Django and Amazon AWS Elastic Beanstalk with S3

When you deploy your first Django website to Amazon Web Service’s Elastic Beanstalk, you will face a number of problems, such as:

  1. How should I handle static files and user-uploaded media?
  2. How do I send emails with AWS?
  3. How can I refer to the same AWS application and environment from a second development computer?
  4. How can I add gcc – and specifically, bcrypt – to the AWS environment?
  5. How can I access my site’s RDS database remotely (ie. from my local computer)?

If you’re new to Elastic Beanstalk, check out their tutorial to help you get a Django 1.4 site up on AWS quite quickly. You need to sign up for an account with AWS, but otherwise it just works. It also works for Django 1.5.

This post has some extra notes which I found handy. Also, I found it unnecessary to install MySQL-python on my local machine.

1. Static files and user-uploaded media

If you follow the tutorial above through to the optional step where you set up the admin panel, you will have set up a way to handle static files. This is often the bane of using Django (for me at least). However, you will not have a way yet to handle user-uploaded media.
To test out file uploads, I added a test app which had a model with a single FileField, and registered it with the admin. With this, I could go to the admin panel of the live site and try to upload a file, and test if it worked.

Bad approach – adapt the static files approach to media

My first thought was, if static files are being loaded ok, why not copy the same approach for user-uploaded media? So I added these lines to my config file (to match the existing lines for /static):

  - namespace: aws:elasticbeanstalk:container:python:staticfiles
    option_name: /media/
    value: media/

And to settings.py:

MEDIA_URL = '/media/'
MEDIA_ROOT = os.path.join(os.path.dirname(os.path.dirname(
                  os.path.abspath(__file__))), 'media')

And it worked! I could click on the link to the uploaded file and see it.

Except … then I tried uploading a new version of the code with git aws.push, and suddenly I couldn’t see the file any more.

So I tried a slight variant of this approach, where I only had the one staticfiles instance in the config file, and used a MEDIA_URL of '/static/media/' and similarly for MEDIA_ROOT. It worked in the same way, which is to say, it didn’t work.

I was missing an important point, explained right at the end of this blog post: “Elastic Beanstalk images are all ephemeral… This means that nothing on an instances filesystem will survive through a deployment, redeployment, or stoppage of the environment/instance.”

Good approach – S3 with django-storages

So I had to understand more about how Django stores its files. The documentation is pretty clear on this, and I was happy to learn that the MEDIA_ROOT and MEDIA_URL settings are just locations to save files used by the default file storage system. So if you use another storage system, those two settings (probably) aren’t relevant.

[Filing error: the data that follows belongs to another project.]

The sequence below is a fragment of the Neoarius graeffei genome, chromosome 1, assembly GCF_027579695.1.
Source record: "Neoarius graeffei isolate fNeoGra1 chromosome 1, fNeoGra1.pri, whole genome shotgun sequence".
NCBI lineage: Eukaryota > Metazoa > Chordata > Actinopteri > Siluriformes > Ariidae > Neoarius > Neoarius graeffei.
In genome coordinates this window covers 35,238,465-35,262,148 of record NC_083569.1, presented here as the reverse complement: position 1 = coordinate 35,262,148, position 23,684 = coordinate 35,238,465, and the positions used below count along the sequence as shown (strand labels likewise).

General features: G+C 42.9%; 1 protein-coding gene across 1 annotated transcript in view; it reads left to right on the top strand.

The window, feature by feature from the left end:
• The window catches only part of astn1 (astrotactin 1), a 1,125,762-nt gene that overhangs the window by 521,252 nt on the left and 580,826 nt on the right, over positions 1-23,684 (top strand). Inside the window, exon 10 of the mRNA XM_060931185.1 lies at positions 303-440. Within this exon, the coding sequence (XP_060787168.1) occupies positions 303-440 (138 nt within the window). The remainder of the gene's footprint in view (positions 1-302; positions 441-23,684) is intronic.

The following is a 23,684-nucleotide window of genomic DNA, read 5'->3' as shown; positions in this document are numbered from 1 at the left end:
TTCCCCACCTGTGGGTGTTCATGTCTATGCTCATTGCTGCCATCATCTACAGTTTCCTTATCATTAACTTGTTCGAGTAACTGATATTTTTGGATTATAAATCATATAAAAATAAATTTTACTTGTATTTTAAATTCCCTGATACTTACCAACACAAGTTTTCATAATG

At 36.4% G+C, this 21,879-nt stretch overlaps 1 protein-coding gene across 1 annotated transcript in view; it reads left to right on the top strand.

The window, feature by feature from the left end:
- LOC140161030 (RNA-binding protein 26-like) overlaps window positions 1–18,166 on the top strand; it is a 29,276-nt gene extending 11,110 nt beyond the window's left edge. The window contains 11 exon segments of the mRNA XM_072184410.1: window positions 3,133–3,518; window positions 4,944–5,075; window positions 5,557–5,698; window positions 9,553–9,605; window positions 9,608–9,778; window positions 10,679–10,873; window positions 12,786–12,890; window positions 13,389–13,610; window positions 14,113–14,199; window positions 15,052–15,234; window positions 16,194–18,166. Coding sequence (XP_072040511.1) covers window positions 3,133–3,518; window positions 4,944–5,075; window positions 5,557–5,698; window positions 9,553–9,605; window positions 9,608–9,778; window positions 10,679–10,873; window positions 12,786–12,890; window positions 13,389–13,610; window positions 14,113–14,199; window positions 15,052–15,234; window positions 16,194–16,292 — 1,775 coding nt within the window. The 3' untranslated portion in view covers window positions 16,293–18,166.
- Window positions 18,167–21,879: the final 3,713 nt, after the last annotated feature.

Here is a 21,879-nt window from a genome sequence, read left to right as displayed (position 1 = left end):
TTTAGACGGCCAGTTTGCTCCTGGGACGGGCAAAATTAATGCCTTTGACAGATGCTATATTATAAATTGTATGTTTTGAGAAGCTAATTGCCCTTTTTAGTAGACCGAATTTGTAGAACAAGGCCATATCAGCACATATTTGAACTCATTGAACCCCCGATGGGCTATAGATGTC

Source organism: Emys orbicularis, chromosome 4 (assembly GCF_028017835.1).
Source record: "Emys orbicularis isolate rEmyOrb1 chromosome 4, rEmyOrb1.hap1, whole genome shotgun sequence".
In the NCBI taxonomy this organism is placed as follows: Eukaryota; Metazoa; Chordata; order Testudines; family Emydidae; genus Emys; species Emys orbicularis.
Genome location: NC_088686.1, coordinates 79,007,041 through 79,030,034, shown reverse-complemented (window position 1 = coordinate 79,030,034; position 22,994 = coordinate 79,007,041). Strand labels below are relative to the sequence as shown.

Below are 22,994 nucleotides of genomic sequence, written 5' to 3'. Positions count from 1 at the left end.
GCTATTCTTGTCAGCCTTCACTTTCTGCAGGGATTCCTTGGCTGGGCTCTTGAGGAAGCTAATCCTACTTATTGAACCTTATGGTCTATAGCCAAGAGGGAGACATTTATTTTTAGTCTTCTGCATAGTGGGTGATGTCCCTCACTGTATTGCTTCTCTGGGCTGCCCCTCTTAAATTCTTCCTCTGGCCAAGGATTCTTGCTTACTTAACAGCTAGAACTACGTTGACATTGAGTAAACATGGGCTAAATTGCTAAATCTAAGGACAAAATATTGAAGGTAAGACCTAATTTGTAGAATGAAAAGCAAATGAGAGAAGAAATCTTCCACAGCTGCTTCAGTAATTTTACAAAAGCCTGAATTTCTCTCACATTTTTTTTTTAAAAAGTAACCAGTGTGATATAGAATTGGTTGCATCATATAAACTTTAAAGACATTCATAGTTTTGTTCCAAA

When you use Elastic Beanstalk you also get an S3 bucket, so the solution is to use that to store the uploaded files. You can get your bucket name from the S3 console. The bucket name is the entire string you see there, e.g. elasticbeanstalk-us-west-2-xxxxxxxxxxxx.

We will use django-storages with boto.

First, you need to install them both (and add them to your requirements file):

pip install django-storages
pip install boto
pip freeze | grep django-storages >> requirements.txt
pip freeze | grep boto >> requirements.txt

In your settings.py file, add 'storages' to your INSTALLED_APPS, and also:

    DEFAULT_FILE_STORAGE = 'storages.backends.s3boto.S3BotoStorage'
    AWS_ACCESS_KEY_ID = '---key---'
    AWS_SECRET_ACCESS_KEY = '---secret---'
    AWS_STORAGE_BUCKET_NAME = '---bucket name---'

As I mentioned, you can leave out MEDIA_URL and MEDIA_ROOT now.

And that’s it! I found that this was all I needed to do to be able to upload files through the admin panel, and have them persist. You can also see the uploaded files in your S3 console.

Note this means I am using different storage systems for the static files to the user-uploaded media files. The former do not persist from one deployment to the next (but are reloaded each time), whereas the latter do.
I’m not sure if there’s a downside to this approach – I have seen Stack Overflow posts (e.g. this one) where both sets of files are put on S3.

I’ll also mention that the links to the user-uploaded files are quite long, e.g. https://elasticbeanstalk-us-west-2-xxxxxxxxxxxx.s3.amazonaws.com/myfolder/samplefile.txt?Signature=XXXXXXXXXXXX&Expires=9999999999&AWSAccessKeyId=XXXXXXXXXXXXX. These parameters change between deployments.

This seems to be a good way to handle user-uploaded media. In particular, the additional parameters should limit access to unauthorised users.

2. Email

I just added the usual lines to settings.py for my gmail account:

    EMAIL_USE_TLS = True  # not sure if this is needed